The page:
When we went into the pandemic, because a lot of our initiatives were already in place, we were in a good position to make the transition to at-home learning. For example, in 2018 we launched our Advance scheme where all full-time undergraduates were given an iPad and a toolkit of apps as well as £100 of credit for learning resources. This meant we’d made a big step in addressing digital poverty by ensuring there was a level playing field in the learning environment.
We learned a lot during the pandemic as well, including the impact of isolation and the challenges of trying to create a sense of community online.
We learned a lot during the pandemic as well, including the impact of isolation and the challenges of trying to create a sense of community online. We have also realised the impact of digital poverty in ways that the university couldn’t control, such as students not having WiFi access. One of the things we did was expand the student credit to purchasing mobile data so that they could stay in touch, as a means of tackling this issue.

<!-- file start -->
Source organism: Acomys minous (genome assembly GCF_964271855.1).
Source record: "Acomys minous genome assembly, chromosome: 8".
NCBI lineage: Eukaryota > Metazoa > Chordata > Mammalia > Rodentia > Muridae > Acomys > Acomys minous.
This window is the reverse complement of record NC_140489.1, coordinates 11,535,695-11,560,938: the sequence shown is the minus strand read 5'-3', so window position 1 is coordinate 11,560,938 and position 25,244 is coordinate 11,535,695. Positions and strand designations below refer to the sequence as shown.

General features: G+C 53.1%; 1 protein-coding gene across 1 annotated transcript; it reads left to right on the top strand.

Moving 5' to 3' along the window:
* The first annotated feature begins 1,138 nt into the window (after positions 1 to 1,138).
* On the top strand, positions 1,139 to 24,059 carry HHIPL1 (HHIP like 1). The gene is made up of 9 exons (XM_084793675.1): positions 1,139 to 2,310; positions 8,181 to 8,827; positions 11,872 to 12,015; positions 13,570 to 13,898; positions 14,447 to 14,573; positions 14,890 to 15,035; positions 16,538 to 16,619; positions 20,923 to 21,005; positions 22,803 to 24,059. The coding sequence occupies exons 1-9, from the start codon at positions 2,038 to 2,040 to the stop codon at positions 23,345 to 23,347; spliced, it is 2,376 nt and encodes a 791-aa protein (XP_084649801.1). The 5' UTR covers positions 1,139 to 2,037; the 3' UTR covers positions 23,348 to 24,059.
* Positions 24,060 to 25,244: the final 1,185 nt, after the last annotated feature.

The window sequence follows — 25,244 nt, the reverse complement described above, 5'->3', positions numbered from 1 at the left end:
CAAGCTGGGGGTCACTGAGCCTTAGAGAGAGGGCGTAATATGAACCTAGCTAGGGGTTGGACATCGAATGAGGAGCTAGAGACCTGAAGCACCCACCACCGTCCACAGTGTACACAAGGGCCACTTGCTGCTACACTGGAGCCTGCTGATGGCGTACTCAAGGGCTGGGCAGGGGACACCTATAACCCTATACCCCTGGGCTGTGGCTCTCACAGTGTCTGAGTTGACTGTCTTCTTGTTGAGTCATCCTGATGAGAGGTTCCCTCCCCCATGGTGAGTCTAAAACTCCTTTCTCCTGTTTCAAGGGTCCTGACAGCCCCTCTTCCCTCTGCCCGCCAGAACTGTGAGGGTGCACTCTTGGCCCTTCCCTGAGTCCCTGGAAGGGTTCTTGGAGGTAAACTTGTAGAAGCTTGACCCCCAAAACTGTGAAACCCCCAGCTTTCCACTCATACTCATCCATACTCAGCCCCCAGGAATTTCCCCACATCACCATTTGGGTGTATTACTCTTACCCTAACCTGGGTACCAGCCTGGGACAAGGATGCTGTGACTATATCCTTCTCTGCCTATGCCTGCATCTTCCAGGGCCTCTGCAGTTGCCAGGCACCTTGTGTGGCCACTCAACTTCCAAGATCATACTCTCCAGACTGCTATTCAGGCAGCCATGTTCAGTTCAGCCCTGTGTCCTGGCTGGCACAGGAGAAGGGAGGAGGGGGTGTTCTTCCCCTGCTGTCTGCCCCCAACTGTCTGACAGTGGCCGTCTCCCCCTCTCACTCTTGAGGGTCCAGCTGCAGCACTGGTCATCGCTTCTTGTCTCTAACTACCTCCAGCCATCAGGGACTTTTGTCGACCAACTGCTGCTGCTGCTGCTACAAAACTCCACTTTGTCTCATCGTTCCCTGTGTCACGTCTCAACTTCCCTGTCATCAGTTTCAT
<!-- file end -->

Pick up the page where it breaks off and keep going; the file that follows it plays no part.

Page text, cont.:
We need to work more on encouraging students to see universities as career opportunities rather than just places of learning, so that we can recruit more graduates and give them meaningful and positive careers.
I most admire some of the people that I work with, who I have seen work under hard circumstances and a lot of pressure throughout the pandemic. Seeing their creativity and positivity during the darkest of times has been inspiring. In particular, I’d like to mention Rosie Jones, our Director of Student and Library Services who led the pandemic response in terms of student support, and also Professor Mark Simpson, our Pro-Vice-Chancellor (Learning & Teaching) who has led all of the initiatives I have referred to here.
Team of Teams by Stanley McChrystal. I give this to all of the managers in my department because a lot of my thinking comes from it. It talks about the potential for a new managerial model where we can create empowerment and autonomy at the team level for the benefit of all.